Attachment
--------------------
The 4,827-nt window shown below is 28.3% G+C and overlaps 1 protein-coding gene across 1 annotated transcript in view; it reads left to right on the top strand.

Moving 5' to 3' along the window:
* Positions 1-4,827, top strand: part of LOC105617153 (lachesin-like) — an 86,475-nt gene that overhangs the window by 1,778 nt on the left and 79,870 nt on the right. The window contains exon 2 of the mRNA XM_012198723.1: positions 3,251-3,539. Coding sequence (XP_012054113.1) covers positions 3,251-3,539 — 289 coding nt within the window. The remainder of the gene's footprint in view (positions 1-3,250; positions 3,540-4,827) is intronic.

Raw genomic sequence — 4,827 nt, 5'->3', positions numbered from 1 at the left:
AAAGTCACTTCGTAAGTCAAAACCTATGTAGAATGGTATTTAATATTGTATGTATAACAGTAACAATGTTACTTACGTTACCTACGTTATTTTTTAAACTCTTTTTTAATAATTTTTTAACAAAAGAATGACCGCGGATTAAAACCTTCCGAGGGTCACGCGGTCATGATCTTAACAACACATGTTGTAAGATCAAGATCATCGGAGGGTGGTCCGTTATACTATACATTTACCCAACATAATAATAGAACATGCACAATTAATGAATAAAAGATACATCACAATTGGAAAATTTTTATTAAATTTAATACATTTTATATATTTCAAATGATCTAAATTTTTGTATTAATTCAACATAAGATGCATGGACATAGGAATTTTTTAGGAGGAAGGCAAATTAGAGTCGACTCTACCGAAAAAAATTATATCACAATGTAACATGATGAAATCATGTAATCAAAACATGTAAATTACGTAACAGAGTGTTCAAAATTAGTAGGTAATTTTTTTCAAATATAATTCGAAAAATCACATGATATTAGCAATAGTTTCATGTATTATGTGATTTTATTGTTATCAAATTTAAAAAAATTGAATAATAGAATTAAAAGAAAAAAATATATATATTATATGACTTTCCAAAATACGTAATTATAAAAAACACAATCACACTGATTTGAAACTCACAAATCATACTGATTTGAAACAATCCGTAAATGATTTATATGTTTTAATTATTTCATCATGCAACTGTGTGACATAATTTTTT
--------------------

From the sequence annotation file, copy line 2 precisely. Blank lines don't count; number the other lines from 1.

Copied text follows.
Moving 5' to 3' along the window: